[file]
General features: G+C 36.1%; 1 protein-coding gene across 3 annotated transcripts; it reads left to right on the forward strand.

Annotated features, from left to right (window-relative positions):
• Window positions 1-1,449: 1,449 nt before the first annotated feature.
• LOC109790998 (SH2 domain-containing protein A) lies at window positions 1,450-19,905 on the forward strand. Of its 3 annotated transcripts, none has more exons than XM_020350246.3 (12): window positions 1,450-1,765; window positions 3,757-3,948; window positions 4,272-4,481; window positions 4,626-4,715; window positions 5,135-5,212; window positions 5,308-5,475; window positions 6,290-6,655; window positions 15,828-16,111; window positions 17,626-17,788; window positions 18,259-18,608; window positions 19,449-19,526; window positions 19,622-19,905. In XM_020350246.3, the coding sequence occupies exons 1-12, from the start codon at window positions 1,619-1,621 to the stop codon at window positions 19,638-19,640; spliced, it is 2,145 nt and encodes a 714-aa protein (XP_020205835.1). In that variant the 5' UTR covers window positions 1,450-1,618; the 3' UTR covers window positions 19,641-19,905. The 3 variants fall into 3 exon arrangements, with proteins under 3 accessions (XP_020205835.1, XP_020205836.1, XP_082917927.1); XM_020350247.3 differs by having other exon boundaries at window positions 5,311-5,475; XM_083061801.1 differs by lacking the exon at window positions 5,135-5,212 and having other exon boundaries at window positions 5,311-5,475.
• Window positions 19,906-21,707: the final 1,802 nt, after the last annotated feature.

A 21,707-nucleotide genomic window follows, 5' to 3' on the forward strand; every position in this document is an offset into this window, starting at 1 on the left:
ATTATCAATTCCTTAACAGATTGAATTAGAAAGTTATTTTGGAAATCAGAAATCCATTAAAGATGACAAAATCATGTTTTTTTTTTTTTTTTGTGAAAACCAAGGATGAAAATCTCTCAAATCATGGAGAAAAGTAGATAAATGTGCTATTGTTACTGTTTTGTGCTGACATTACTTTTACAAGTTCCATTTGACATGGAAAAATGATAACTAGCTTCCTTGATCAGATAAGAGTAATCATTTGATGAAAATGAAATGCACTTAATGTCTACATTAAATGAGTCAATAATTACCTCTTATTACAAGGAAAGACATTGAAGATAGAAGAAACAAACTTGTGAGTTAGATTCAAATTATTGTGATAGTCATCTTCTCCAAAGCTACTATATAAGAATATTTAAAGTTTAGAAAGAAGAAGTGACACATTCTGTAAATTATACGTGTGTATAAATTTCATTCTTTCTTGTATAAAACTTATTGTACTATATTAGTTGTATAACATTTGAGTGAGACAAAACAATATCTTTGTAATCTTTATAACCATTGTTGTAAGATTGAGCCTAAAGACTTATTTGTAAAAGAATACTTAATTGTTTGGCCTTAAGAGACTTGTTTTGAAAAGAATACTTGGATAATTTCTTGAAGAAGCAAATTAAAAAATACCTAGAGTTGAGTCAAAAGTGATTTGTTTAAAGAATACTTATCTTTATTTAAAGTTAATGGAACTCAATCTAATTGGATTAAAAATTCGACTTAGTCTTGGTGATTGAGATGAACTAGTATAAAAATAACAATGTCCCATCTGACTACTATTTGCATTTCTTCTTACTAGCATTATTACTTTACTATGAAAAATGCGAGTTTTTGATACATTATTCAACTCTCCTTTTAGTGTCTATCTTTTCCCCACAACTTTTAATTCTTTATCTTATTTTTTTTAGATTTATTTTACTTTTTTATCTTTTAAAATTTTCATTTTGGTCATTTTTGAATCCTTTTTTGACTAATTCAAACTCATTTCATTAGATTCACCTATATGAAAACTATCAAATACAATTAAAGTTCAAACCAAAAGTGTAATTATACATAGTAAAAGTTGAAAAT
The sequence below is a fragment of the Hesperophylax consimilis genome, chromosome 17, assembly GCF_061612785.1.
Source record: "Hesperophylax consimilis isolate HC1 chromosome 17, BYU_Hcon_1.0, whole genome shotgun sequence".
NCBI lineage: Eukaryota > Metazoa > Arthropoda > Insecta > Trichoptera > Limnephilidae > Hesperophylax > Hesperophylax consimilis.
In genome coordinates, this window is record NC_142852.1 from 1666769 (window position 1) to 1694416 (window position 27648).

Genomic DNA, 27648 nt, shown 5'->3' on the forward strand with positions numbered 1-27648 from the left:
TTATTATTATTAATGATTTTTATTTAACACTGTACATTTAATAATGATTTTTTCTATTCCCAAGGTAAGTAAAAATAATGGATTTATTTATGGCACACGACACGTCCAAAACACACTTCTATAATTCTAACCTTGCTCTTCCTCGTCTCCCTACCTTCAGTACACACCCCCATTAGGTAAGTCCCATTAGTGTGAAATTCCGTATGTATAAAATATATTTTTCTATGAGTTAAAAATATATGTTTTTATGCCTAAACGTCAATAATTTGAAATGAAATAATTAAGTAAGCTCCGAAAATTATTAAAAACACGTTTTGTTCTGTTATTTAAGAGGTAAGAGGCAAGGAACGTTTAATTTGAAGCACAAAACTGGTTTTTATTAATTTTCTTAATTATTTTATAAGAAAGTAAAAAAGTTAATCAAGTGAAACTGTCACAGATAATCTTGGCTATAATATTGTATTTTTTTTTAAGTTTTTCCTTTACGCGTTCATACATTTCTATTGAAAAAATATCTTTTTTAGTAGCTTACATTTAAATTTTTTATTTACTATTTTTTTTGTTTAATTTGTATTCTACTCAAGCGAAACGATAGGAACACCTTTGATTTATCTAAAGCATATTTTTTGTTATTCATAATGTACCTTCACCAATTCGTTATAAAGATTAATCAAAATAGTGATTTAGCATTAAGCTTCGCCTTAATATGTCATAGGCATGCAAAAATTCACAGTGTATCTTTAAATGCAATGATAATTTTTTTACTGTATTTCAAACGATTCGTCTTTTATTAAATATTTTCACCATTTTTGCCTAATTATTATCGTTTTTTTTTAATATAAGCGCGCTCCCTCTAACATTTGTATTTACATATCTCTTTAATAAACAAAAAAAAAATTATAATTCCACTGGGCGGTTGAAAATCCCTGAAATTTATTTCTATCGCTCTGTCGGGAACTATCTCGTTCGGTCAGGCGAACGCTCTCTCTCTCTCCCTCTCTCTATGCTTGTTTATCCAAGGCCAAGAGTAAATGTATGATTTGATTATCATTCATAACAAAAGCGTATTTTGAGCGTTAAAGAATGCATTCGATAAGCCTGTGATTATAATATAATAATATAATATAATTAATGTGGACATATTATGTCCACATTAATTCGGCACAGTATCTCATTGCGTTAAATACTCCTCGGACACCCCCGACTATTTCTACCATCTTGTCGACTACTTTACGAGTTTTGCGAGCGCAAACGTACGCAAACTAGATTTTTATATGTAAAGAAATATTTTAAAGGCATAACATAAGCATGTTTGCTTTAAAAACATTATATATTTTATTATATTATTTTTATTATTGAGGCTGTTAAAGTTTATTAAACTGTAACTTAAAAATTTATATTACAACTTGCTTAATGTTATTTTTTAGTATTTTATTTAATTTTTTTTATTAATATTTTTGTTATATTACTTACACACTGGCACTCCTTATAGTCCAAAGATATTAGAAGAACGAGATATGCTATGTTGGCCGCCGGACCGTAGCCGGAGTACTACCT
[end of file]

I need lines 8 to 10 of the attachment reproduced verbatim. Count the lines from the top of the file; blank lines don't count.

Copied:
The sequence below is a fragment of the Hesperophylax consimilis genome, chromosome 17, assembly GCF_061612785.1.
Source record: "Hesperophylax consimilis isolate HC1 chromosome 17, BYU_Hcon_1.0, whole genome shotgun sequence".
NCBI lineage: Eukaryota > Metazoa > Arthropoda > Insecta > Trichoptera > Limnephilidae > Hesperophylax > Hesperophylax consimilis.